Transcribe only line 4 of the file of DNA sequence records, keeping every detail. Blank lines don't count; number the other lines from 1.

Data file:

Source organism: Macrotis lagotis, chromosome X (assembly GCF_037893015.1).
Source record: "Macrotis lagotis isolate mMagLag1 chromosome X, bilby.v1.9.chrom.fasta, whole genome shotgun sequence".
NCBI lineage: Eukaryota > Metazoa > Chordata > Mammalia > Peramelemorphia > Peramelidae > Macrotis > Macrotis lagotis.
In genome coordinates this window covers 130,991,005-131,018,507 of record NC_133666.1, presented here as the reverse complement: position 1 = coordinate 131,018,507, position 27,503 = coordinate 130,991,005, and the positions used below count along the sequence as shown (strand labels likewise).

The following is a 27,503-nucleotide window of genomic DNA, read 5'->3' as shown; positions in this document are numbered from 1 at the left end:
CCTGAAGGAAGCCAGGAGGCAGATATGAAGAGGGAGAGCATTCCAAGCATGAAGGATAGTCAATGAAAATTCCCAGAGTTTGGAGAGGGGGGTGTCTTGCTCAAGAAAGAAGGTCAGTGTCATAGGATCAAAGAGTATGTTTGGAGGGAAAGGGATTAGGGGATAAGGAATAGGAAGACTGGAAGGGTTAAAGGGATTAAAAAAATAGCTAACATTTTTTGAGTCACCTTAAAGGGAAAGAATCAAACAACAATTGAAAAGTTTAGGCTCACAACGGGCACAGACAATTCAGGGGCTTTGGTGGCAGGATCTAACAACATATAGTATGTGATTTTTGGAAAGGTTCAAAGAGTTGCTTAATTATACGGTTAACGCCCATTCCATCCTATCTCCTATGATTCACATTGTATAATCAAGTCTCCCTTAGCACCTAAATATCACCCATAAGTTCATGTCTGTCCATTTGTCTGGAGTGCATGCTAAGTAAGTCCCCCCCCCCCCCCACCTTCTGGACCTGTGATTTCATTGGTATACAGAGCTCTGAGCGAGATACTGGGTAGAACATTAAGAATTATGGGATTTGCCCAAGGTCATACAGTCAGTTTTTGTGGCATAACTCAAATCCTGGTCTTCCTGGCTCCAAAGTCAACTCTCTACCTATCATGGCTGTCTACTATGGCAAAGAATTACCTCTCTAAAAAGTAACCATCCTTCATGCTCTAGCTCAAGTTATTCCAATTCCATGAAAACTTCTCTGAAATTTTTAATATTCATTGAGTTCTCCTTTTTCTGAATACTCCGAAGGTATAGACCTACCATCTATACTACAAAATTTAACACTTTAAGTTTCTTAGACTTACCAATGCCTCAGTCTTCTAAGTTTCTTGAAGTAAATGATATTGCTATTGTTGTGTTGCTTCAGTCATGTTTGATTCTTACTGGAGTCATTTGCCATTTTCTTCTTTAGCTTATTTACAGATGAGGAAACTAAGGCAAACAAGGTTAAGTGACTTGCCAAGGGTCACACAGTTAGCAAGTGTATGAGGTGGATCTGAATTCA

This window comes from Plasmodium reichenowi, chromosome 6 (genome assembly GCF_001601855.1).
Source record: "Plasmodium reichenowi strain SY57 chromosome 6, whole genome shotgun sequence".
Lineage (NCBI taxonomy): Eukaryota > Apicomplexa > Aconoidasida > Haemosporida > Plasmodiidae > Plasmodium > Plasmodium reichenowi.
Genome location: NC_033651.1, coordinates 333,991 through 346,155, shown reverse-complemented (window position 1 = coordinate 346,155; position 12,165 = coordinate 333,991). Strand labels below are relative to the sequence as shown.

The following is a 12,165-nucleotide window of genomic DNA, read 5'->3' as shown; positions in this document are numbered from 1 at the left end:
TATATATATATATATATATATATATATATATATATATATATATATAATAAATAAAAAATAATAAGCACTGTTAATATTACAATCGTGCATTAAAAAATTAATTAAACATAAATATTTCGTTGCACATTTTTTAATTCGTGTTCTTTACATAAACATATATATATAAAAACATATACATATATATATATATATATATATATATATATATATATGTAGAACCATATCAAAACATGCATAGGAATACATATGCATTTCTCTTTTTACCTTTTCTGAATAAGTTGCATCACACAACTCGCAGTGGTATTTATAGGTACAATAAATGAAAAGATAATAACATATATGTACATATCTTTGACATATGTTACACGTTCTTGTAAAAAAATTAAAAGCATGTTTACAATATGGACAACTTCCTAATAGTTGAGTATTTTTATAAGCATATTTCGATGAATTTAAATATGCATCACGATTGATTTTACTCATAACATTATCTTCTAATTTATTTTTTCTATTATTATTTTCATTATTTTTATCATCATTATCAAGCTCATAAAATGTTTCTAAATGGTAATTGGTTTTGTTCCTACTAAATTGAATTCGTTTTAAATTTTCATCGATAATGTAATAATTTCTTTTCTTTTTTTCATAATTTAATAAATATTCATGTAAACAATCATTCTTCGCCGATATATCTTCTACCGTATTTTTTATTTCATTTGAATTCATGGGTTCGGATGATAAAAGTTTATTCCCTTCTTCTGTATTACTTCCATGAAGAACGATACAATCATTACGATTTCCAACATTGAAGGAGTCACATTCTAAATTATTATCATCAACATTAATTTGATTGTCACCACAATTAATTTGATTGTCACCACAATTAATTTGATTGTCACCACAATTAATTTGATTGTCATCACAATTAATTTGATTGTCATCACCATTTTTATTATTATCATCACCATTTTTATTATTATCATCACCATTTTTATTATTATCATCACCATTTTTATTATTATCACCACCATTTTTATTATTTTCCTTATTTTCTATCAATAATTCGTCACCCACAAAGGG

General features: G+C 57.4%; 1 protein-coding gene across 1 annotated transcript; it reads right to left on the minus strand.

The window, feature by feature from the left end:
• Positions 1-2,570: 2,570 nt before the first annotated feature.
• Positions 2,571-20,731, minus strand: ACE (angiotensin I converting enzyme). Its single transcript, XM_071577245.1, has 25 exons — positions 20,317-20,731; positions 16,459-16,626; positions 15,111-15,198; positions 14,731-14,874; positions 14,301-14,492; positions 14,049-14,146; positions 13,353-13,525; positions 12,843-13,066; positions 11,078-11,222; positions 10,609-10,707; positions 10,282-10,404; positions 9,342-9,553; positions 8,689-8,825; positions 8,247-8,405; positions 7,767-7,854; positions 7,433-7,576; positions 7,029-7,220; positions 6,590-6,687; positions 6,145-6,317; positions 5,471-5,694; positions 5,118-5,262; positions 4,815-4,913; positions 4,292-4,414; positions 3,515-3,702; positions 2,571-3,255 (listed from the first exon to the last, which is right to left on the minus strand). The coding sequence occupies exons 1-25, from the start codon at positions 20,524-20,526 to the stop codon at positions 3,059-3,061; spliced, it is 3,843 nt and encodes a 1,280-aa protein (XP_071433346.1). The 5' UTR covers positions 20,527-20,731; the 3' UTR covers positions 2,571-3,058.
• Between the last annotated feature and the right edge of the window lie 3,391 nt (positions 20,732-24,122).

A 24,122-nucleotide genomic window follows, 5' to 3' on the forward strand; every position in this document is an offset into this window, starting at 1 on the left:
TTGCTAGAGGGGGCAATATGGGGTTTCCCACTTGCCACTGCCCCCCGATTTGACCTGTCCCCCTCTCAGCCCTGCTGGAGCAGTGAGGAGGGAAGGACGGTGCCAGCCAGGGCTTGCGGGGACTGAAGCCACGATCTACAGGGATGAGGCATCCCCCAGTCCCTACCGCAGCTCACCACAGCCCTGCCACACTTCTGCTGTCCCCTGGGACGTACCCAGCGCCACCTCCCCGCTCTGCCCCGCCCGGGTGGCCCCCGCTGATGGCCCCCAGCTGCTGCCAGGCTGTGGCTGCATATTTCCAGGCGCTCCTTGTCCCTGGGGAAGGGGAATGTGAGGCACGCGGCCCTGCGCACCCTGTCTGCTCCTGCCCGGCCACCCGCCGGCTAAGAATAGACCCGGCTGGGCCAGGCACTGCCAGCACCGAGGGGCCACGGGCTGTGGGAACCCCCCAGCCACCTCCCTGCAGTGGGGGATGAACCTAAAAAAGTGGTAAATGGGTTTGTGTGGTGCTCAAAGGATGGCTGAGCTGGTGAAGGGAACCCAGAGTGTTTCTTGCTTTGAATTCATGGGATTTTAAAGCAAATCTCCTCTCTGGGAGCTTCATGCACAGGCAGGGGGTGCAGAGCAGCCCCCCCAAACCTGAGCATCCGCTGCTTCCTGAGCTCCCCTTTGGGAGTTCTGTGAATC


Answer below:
In genome coordinates this window covers 130,991,005-131,018,507 of record NC_133666.1, presented here as the reverse complement: position 1 = coordinate 131,018,507, position 27,503 = coordinate 130,991,005, and the positions used below count along the sequence as shown (strand labels likewise).